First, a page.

Big data technology – where are we heading?

The age of information has come upon us. Technological advancements in computing coupled with innovative breakthroughs in biomedical research have allowed us to obtain immense data sets via the use of genomic sequencing and other forms of -omics profiling. The large-scale sequencing ENCODE project for example, launched in 2003 with the aim of characterizing all functions of the human genome, has already accumulated about 15 terabytes of data drawn from 1600 experiments performed by ~500 scientists working at 32 institutes worldwide. This investment in large-scale data acquisition has not been in vain as the ENCODE project revealed several surprising key findings. Mainly that even though 1-2% of the genome codes for proteins, about 75% of the human genome is still transcribed into what is termed non-coding RNA which impacts biological function. Furthermore, 90% of all human genetic variants fall within these non-coding regions, spurring a large current investigative effort towards understanding non-coding RNA and its impact in human disease and health.

Other successful applications of big data technology include the screening for genetic mutations that impact decisions of front-line cancer therapy (see biomarkers in cancer post) which has also led to the setup of data depositories such as MyCancerGenome.  This enables information and clinical trial availability about cancer mutations to be easily accessed by physicians, patients and caregivers. In addition, online crowdsourcing to analyse large data sets or solve challenges has been gaining popularity. Just last week I chanced upon Nature website’s open innovation pavillion or InnoCentive which lists a set of challenges often thrown down by pharma companies that offer cash rewards for any solutions provided by the general public. A recent publication also reported the use of crowdsourcing with a US$50,000 incentive prize to come up with algorithms to predict disease progression based on data from a clinical trial involving ALS patients. Interestingly, the computational solutions provided far surpassed predictions from experienced ALS clinicians, and could also reduce clinical trial population by 20% by reducing patient intervariability.

Of course all this requires a large capacity for data storage, management and transfer. Many big companies have gotten in on this, with Amazon Web Services being one of the global leaders, providing CPUs, storage space, memory processing and operating systems at very competitive rates. Other companies such as Cisco, Dell, Microsoft, IBM, GE Healthcare and Intel have also developed services aimed towards the life sciences industry to help store, analyse and manage complex or large datasets. Cloud computing is said to revolutionize the ability to manage and store data yet challenges remain regarding privacy and security. The ability to do parallel processing of data (e.g. Hadoop by IBM) has also provided a significant breakthrough, allowing data to be analyzed or transferred at much greater speeds than before.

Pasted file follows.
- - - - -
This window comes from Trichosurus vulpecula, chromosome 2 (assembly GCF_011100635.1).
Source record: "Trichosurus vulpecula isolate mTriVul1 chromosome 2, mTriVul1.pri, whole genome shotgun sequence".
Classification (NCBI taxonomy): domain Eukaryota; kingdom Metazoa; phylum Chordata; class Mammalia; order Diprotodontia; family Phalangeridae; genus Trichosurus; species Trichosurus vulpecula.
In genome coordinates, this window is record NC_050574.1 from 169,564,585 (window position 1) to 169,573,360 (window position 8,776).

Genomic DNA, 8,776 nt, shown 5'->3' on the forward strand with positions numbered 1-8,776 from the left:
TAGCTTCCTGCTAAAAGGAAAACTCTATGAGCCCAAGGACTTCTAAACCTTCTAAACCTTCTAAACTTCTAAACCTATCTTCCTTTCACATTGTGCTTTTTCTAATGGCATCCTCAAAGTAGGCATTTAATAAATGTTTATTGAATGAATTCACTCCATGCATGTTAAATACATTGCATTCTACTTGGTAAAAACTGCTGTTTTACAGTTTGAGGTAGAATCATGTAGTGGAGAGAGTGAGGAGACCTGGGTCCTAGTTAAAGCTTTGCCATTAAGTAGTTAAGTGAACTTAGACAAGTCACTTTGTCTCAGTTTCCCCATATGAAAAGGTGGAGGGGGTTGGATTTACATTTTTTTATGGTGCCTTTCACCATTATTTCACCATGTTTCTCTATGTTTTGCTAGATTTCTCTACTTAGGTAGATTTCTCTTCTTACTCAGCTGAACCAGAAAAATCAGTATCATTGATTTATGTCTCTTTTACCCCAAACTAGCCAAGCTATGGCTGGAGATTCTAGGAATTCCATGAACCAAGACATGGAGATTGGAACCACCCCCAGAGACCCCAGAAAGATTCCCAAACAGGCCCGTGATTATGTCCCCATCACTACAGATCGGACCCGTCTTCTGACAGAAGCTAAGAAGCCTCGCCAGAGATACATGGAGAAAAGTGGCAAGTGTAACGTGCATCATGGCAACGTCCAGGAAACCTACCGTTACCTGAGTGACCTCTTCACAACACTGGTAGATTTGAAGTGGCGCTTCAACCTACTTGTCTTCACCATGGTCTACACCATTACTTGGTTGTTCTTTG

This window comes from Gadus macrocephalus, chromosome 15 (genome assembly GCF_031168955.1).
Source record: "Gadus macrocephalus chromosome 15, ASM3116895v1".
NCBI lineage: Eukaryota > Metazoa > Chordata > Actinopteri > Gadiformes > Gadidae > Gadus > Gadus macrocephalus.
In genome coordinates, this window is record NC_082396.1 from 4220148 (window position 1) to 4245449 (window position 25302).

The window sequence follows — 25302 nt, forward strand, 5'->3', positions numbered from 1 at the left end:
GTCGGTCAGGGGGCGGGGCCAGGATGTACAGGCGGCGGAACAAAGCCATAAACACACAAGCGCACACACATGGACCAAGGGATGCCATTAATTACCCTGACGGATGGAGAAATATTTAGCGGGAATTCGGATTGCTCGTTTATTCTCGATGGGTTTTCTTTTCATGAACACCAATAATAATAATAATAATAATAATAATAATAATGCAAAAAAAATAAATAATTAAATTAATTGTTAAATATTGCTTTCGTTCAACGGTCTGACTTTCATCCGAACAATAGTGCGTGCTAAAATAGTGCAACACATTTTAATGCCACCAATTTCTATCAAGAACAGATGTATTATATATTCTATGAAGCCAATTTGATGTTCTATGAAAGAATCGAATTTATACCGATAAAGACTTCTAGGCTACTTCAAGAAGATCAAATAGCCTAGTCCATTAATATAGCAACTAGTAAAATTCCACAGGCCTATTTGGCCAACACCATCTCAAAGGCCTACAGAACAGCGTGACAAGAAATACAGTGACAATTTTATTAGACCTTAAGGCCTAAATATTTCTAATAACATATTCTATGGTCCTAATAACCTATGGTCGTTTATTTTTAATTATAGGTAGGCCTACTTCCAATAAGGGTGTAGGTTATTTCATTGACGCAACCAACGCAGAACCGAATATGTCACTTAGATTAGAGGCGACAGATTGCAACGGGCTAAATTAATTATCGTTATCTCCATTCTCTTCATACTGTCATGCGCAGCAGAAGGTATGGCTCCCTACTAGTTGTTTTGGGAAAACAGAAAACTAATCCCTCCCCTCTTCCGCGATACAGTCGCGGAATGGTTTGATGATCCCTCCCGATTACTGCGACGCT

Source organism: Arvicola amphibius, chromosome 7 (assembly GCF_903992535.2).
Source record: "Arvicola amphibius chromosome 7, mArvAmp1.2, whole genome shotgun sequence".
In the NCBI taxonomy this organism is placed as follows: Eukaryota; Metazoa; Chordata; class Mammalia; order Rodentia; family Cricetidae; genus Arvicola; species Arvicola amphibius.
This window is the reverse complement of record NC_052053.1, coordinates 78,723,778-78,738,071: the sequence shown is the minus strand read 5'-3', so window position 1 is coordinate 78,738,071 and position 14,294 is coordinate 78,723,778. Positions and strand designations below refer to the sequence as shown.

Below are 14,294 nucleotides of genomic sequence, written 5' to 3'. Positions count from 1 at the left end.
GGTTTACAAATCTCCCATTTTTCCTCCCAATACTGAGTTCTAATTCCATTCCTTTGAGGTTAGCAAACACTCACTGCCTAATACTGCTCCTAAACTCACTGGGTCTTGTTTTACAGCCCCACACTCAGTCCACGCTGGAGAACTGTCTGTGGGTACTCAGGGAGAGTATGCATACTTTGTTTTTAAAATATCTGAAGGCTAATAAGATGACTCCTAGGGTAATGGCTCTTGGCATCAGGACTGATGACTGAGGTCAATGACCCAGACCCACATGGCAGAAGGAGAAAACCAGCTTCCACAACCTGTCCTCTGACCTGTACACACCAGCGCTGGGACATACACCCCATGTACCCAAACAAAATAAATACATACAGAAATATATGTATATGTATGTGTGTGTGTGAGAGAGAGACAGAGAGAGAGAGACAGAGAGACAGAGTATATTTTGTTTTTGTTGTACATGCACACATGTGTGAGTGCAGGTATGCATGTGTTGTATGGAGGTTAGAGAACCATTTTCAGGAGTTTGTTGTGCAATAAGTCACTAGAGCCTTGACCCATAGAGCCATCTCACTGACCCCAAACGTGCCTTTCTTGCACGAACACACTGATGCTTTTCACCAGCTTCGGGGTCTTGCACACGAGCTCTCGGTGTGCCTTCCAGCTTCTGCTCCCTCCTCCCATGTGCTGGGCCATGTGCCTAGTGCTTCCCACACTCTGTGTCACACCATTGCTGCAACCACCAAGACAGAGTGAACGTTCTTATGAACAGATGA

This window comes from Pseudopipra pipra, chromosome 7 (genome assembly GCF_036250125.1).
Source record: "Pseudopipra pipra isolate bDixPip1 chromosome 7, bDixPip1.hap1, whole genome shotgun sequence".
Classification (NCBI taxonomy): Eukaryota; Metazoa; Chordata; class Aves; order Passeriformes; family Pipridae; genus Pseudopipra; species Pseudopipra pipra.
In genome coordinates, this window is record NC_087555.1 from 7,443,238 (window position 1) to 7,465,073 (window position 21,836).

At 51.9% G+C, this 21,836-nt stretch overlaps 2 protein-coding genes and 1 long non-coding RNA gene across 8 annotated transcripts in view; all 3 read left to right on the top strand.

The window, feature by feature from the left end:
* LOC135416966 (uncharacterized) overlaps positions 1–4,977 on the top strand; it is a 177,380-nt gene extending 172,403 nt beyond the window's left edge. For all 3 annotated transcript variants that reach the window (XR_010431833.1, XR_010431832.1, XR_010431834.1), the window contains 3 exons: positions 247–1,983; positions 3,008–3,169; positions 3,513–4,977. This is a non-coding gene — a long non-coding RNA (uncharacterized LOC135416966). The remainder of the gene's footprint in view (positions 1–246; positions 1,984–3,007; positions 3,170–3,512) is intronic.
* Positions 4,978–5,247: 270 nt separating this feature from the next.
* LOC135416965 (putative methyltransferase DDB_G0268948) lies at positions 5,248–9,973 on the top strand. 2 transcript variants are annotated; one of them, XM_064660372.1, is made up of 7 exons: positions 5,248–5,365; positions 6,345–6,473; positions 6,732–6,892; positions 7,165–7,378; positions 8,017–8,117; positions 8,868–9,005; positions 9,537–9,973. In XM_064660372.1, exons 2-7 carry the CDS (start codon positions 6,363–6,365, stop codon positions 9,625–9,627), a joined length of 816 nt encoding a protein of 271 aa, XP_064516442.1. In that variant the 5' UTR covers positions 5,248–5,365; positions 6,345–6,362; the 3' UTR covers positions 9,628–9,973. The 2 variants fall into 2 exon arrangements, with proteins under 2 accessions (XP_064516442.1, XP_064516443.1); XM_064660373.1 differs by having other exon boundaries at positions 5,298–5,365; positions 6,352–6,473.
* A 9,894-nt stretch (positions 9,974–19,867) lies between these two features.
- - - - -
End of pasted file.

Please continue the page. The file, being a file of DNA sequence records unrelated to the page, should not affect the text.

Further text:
An obvious key implementation of big data technology is in making health/medical records of all patients electronic and accessible across healthcare centers. This would not only increase efficiency and speed of patient treatment but would also lead to better and safer administration of drugs with prior knowledge on what drugs the patient is currently on. Creating an electronic record of patient responses to drugs is also another step towards personalized medicine, something I believe we should all strive towards. This is currently being deployed in many countries but has met with several challenges. In the UK for example, the National Healthcare Service (NHS) deployed an electronic health record system in 2005 which subsequently failed and was dismantled in 2010 not without costing taxpayers over $24 billion US dollars due to a lack of healthcare information exchange. Estonia, Jordan and Netherlands are perhaps the most successful countries that have reached/almost reached the goal of a proper functioning electronic health records system.

In conclusion, big data is here to stay. The key is to not be afraid of this, make good friends with bioinformaticians, and get as much exposure to IT as possible. With the advances so far, it is already evident that big data technology can provide boundless advantages towards the betterment of healthcare and research and we should fully embrace it.

Sources:

Fabricio F. Costa, Big data in biomedicine, Drug Discovery Today, Volume 19, Issue 4, April 2014, Pages 433-440, ISSN 1359-6446, http://dx.doi.org/10.1016/j.drudis.2013.10.012.

Aisling O’Driscoll, Jurate Daugelaite, Roy D. Sleator, ‘Big data’, Hadoop and cloud computing in genomics, Journal of Biomedical Informatics, Volume 46, Issue 5, October 2013, Pages 774-781, ISSN 1532-0464, http://dx.doi.org/10.1016/j.jbi.2013.07.001.
(http://www.sciencedirect.com/science/article/pii/S1532046413001007)
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